The Big Short Review by Ashley Menzel
Numbers, man. A film that could be overwhelmingly technical and boring pulsates with energy, emotion, humor and outrage.
The film has a stellar cast with Christian Bale, Ryan Gosling, Steve Carrell, Marisa Tomei, the almost unrecognizable Brad Pitt, Finn Wittrock, Max Greenfield, Hamish Linklater and more. The film follows Dr. Michael Burry (Bale)’s realization that the housing market is going to fail, an unprecedented event in history. Many were writing him off as crazy, particularly his investors, but he was convinced. This idea reached two separate groups that are represented in this story.
The groups were composed of Mark Baum (Carrell), Danny Moses (Rafe Spall), Porter Collins (Linklater), and Vinny Daniel (Jeremy Strong) as a company named Front Point, which operates under JP Morgan. They were approached by Jared Vennett (Gosling), who is tries to convince the group to buy against or bet against the United States economy and the housing market. By doing so, when the housing market crashes, they would make an incredible amount of money. Before they could agree to do it, Mark wanted to research and ensure that this was really happening and he wasn’t being duped. They ventured to Miami and Las Vegas to discuss with homeowners, real estate agents and big bankers. Mark could not believe the level of corruption and deceit.
The other group of our story, Brownfield was comprised of New York City newcomers, Charlie Geller (John Magaro), Jamie Shipley (Wittrock) with veteran Ben Rickert (Pitt), who they convince to help them in their endeavor in New York City. They were excited to travel to New York and become validated in the spectrum so much larger than their home in Boulder, Colorado. Charlie and Jamie were young and excited about the discovery they had made in Dr. Burry’s work, agreed with him, and invested their money in the fact that the housing market would crumble. They wanted to bet against the American economy but had not thought of the financial impact their win could have on the country.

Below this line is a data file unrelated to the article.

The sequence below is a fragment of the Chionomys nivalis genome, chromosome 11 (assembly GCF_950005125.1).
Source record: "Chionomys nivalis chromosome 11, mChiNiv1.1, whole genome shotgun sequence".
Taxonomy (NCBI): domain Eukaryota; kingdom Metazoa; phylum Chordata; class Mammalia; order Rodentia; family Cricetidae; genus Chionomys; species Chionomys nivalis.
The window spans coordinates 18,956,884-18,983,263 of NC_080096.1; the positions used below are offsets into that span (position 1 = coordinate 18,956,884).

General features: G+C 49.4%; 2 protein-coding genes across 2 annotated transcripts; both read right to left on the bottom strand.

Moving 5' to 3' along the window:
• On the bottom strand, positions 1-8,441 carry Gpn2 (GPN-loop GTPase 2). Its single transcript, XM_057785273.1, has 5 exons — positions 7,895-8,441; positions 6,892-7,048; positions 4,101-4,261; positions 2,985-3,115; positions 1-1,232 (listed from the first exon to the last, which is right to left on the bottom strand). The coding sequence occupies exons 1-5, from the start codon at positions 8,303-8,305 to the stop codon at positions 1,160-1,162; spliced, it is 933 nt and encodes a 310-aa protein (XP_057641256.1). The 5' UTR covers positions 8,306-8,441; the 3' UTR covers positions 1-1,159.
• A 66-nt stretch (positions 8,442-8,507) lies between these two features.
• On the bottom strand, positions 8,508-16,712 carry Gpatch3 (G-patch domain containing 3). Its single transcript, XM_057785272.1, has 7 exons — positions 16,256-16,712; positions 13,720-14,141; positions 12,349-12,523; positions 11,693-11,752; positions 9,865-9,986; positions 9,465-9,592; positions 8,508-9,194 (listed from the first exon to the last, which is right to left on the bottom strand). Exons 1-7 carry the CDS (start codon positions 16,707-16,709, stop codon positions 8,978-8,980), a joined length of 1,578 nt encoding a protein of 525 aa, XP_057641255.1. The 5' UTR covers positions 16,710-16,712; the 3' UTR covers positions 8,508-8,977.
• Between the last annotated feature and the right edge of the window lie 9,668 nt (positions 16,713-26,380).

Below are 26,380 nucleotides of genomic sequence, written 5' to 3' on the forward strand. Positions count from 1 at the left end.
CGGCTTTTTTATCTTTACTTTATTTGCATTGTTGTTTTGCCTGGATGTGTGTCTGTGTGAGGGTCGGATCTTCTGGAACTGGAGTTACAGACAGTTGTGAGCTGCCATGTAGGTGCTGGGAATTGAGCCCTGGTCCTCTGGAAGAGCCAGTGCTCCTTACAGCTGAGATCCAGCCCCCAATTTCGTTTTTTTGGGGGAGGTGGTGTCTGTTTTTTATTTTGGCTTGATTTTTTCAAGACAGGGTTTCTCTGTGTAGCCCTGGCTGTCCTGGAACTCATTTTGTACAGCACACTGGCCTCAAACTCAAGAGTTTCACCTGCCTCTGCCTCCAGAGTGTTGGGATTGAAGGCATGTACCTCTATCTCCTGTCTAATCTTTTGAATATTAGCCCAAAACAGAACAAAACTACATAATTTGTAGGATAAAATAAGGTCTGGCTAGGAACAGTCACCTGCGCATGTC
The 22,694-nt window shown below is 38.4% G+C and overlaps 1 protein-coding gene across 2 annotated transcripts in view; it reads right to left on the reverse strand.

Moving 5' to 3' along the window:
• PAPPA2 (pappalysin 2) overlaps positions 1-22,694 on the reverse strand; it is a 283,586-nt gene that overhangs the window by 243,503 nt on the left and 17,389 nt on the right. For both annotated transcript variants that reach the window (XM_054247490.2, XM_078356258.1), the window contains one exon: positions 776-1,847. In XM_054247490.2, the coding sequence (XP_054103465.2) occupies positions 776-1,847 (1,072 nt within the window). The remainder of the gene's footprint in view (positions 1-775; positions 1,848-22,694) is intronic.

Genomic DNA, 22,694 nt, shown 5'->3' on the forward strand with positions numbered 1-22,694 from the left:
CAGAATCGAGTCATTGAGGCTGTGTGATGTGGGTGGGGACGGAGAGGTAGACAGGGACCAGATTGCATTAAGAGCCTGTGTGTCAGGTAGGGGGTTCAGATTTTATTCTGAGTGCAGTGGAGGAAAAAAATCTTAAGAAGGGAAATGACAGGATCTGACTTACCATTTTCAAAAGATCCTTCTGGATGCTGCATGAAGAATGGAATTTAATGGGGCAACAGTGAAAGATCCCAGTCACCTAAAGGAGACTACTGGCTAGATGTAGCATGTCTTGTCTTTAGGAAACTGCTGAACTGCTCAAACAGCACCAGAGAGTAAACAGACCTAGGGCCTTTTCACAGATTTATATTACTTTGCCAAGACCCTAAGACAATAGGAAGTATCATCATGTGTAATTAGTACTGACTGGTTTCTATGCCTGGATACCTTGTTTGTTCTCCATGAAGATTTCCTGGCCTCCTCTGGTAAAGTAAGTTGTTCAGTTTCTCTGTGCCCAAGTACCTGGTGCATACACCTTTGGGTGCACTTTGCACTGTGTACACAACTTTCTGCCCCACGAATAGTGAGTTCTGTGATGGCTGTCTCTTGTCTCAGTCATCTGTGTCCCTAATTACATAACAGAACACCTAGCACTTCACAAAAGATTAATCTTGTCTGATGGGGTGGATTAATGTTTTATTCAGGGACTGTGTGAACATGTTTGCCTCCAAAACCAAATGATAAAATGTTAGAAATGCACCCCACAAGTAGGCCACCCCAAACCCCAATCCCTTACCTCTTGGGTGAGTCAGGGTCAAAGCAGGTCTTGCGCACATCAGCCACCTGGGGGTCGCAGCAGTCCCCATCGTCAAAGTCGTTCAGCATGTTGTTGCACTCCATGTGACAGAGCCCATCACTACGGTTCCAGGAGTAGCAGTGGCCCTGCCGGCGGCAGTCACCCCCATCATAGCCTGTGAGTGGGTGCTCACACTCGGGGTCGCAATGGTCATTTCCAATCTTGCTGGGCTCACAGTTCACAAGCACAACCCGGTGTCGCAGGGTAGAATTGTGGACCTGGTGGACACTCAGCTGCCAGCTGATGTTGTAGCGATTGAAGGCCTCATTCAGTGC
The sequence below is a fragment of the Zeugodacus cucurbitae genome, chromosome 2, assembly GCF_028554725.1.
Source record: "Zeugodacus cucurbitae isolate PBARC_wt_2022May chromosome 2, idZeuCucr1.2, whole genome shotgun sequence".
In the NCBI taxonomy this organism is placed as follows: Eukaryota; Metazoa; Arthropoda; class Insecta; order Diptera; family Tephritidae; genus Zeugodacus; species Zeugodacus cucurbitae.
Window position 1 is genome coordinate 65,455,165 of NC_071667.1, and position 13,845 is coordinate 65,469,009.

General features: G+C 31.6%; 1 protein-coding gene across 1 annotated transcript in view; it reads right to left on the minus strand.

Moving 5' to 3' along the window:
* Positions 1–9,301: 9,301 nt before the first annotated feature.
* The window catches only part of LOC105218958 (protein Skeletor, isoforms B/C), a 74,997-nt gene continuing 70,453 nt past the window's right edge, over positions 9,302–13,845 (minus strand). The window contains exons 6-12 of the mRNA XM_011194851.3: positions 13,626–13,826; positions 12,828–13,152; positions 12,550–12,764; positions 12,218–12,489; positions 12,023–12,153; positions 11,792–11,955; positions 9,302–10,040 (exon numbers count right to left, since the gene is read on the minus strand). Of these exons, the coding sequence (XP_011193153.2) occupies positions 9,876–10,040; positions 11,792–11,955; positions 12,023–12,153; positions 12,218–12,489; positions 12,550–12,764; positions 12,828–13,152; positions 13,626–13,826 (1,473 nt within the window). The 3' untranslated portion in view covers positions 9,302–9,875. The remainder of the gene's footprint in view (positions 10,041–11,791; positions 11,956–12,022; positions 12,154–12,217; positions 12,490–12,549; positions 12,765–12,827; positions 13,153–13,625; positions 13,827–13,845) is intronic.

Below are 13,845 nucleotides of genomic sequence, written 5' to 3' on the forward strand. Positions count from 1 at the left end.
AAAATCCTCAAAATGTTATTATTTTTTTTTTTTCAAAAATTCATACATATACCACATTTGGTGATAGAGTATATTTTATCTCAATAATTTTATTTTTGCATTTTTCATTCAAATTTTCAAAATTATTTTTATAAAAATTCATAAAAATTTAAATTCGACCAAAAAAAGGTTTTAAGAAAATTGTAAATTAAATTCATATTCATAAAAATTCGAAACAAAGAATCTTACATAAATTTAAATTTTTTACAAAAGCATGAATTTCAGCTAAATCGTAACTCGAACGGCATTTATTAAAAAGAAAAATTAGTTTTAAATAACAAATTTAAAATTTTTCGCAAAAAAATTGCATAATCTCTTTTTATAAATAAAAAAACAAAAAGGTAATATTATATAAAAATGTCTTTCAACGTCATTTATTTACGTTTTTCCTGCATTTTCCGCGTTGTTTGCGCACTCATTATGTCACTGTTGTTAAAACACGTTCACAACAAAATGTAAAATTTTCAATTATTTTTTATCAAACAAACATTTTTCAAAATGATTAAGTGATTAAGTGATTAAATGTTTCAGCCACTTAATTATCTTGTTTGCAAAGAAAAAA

What makes this film great is the fact that it doesn’t try to talk over the audience’s head. It doesn’t jam jargon down your throat, but rather does a pretty amazing job of explaining the terms in a way that is comprehensible to the general public. To further illustrate this, they use famous celebrities as themselves to explain complex financial topics. We see Margot Robbie, Selena Gomez, and Anthony Bourdain. This brings a “lightness” and a sense of humor the film as well. There are cuts to various news reels, clips, and images to further accentuate what the director is trying to say, which I think really enhance and improve the film as a whole.
The one thing that I would have to say I dislike about the film is the use of a handy cam for a lot of the shots. There were also a few scenes where the camera was deliberately out of focus or focusing in on someone’s face. I can see why they made those choices. It had a more authentic, homemade look to the film, but for me, was more distracting that helpful or artistic.
Overall I found this film to be very interesting, when I anticipated being bored to tears. There are moments that conjure up fear, disgust, anger, sadness and laughter. The film is incredibly well-rounded with a marvelous cast and dedicated storytelling. I would recommend this film to anyone who is even the slightest bit interested. It is another one of those films that showcases a topic few really know about but should and the newest addition to the mass of films hoping to educate the general public.